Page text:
Web usability is about making the web more usable for people who go online.
It is about making websites easier to navigate which in turn help people find what they need faster. As we know, people like you and I go online to look for information, to learn more about a specific product or service before we commit ourselves to buying a product or a service.
When websites are not designed to be usable, then I cannot find the information I want. In short, this frustrates me and I leave and the business loses a potential customer.
Regardless of whether you are selling a service or a product, making your website usable is one of the key elements in ensuring you have a steady stream of satisfied prospects and customers, who come back again and again and hence, producing for you a sustainable and profitable business.
What makes a website usable?
A website consists of a number of web pages. These web pages contain graphics, text, colours and logo. How these elements are arranged is the difference between making a sale or making your customer frustrated.
Web usability focuses on the customer.
At every step of the way, your website must be designed with the customer in mind.
The problem is, many websites do not do this.
They are designed to look great and perhaps elicit a couple of wows but whether the websites actually function in the way customers want are not taken into account at all.
When this happens, customers are confused and frustrated, unable to locate the information they want and leave with a bad impression of the business. This defies the very reason websites are created. Websites are created to communicate, not irritate!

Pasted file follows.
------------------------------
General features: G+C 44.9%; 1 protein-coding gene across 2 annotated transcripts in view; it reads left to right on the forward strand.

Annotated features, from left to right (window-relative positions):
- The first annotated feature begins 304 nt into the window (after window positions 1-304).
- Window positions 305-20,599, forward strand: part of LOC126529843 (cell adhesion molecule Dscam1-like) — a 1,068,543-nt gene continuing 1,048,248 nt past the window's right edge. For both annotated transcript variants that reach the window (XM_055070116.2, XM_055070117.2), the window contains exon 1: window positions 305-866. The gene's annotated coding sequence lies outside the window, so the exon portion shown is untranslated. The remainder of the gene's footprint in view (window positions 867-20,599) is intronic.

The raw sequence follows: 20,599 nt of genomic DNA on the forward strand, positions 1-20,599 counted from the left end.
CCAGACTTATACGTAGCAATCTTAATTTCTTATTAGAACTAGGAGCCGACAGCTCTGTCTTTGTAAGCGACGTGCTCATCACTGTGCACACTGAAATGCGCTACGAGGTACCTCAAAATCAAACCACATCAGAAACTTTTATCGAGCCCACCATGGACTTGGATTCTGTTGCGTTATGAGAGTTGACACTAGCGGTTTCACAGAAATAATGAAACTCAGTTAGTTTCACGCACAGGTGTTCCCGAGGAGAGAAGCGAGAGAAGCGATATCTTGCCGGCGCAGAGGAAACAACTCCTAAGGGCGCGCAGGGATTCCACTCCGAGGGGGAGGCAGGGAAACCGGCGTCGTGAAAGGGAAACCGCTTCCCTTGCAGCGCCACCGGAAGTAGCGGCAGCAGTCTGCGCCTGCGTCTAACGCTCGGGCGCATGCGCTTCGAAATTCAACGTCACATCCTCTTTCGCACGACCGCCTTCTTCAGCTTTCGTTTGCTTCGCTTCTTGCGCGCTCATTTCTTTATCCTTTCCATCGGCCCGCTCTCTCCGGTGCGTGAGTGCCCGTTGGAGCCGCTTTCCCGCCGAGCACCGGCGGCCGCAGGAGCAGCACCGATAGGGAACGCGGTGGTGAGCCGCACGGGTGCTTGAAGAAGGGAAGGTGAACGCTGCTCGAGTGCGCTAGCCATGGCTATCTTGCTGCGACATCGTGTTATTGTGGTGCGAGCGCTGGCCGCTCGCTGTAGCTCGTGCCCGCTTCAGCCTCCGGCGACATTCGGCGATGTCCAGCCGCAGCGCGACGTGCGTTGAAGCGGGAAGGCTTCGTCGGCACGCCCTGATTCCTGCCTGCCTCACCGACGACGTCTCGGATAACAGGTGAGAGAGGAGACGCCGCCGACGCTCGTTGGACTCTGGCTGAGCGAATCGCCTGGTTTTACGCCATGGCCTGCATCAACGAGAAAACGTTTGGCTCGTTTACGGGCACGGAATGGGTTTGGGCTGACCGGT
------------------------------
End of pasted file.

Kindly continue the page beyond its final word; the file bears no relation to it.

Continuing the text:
What can I do to make my website more usable to customers?
Design with consistency
If your menu links are on the left, ensure it is on the left on all pages of your website. If you have a logo on the left top corner, ensure the logo is on the left top corner on all your webpages.
Links in same window
If you link to other pages within your website or link out to other websites, ensure your link opens up in the same window. Most users usually use their Back button to get back to the original web page. If your link opens up in a new window, users would not know and would not be able to use their Back button at all.
Be simple and direct
There’s no prize for being clever online so name your navigational links in easy, simple and clear language. Users don’t like to guess what’s behind a link like “Knowledge Repository” but they do know what “Free Articles” are. Language must be simple and direct so that everyone, regardless of their educational level, can understand when they arrive at your website.
Users do not like reading online because it is 25% slower than conventional print reading according to http://www.useit.com. Users prefer to scan websites for vital information. So if you want to help them scan faster, chunk your information into bulleted lists.
Keep one idea per paragraph and keep paragraphs short. Use bold text or headlines to highlight important information. Align your text to the left because this helps users read faster.
Websites must download fast or you lose the visitor. You have less than 10 seconds to capture your visitor’s attention. To ensure your website downloads fast, design with the assumption that every web visitor is using an old computer, accessing your website using dial-up Internet services. Other methods include optimizing website graphics and reducing time-wasters such as Flash graphics.